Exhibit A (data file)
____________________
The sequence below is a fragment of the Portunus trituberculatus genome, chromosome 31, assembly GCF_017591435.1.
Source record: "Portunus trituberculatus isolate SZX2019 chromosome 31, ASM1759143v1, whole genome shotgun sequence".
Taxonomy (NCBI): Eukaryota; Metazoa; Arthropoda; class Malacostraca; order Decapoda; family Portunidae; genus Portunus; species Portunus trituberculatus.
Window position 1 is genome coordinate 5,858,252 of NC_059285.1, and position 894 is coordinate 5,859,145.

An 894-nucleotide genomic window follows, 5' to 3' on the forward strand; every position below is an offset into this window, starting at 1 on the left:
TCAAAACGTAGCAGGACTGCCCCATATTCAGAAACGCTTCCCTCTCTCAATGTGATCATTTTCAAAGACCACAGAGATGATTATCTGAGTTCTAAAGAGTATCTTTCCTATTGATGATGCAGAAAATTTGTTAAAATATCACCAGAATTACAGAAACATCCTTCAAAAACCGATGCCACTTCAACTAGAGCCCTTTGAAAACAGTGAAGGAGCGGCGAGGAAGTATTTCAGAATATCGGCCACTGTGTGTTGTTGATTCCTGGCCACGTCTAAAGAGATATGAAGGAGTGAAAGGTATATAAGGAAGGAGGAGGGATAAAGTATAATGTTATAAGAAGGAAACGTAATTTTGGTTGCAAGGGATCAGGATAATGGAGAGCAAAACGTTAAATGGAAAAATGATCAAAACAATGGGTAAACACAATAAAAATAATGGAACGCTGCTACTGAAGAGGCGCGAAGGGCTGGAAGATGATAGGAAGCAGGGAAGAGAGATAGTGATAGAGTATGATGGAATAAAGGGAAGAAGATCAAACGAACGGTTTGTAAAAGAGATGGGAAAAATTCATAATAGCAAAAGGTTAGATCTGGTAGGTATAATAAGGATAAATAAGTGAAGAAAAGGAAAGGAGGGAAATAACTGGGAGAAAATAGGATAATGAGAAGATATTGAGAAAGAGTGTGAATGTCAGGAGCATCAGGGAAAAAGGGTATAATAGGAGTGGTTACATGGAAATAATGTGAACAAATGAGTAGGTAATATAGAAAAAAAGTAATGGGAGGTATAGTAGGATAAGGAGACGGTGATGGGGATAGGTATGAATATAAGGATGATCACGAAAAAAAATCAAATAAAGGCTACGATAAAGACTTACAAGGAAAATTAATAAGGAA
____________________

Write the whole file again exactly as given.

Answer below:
The sequence below is a fragment of the Portunus trituberculatus genome, chromosome 31, assembly GCF_017591435.1.
Source record: "Portunus trituberculatus isolate SZX2019 chromosome 31, ASM1759143v1, whole genome shotgun sequence".
Taxonomy (NCBI): Eukaryota; Metazoa; Arthropoda; class Malacostraca; order Decapoda; family Portunidae; genus Portunus; species Portunus trituberculatus.
Window position 1 is genome coordinate 5,858,252 of NC_059285.1, and position 894 is coordinate 5,859,145.

An 894-nucleotide genomic window follows, 5' to 3' on the forward strand; every position below is an offset into this window, starting at 1 on the left:
TCAAAACGTAGCAGGACTGCCCCATATTCAGAAACGCTTCCCTCTCTCAATGTGATCATTTTCAAAGACCACAGAGATGATTATCTGAGTTCTAAAGAGTATCTTTCCTATTGATGATGCAGAAAATTTGTTAAAATATCACCAGAATTACAGAAACATCCTTCAAAAACCGATGCCACTTCAACTAGAGCCCTTTGAAAACAGTGAAGGAGCGGCGAGGAAGTATTTCAGAATATCGGCCACTGTGTGTTGTTGATTCCTGGCCACGTCTAAAGAGATATGAAGGAGTGAAAGGTATATAAGGAAGGAGGAGGGATAAAGTATAATGTTATAAGAAGGAAACGTAATTTTGGTTGCAAGGGATCAGGATAATGGAGAGCAAAACGTTAAATGGAAAAATGATCAAAACAATGGGTAAACACAATAAAAATAATGGAACGCTGCTACTGAAGAGGCGCGAAGGGCTGGAAGATGATAGGAAGCAGGGAAGAGAGATAGTGATAGAGTATGATGGAATAAAGGGAAGAAGATCAAACGAACGGTTTGTAAAAGAGATGGGAAAAATTCATAATAGCAAAAGGTTAGATCTGGTAGGTATAATAAGGATAAATAAGTGAAGAAAAGGAAAGGAGGGAAATAACTGGGAGAAAATAGGATAATGAGAAGATATTGAGAAAGAGTGTGAATGTCAGGAGCATCAGGGAAAAAGGGTATAATAGGAGTGGTTACATGGAAATAATGTGAACAAATGAGTAGGTAATATAGAAAAAAAGTAATGGGAGGTATAGTAGGATAAGGAGACGGTGATGGGGATAGGTATGAATATAAGGATGATCACGAAAAAAAATCAAATAAAGGCTACGATAAAGACTTACAAGGAAAATTAATAAGGAA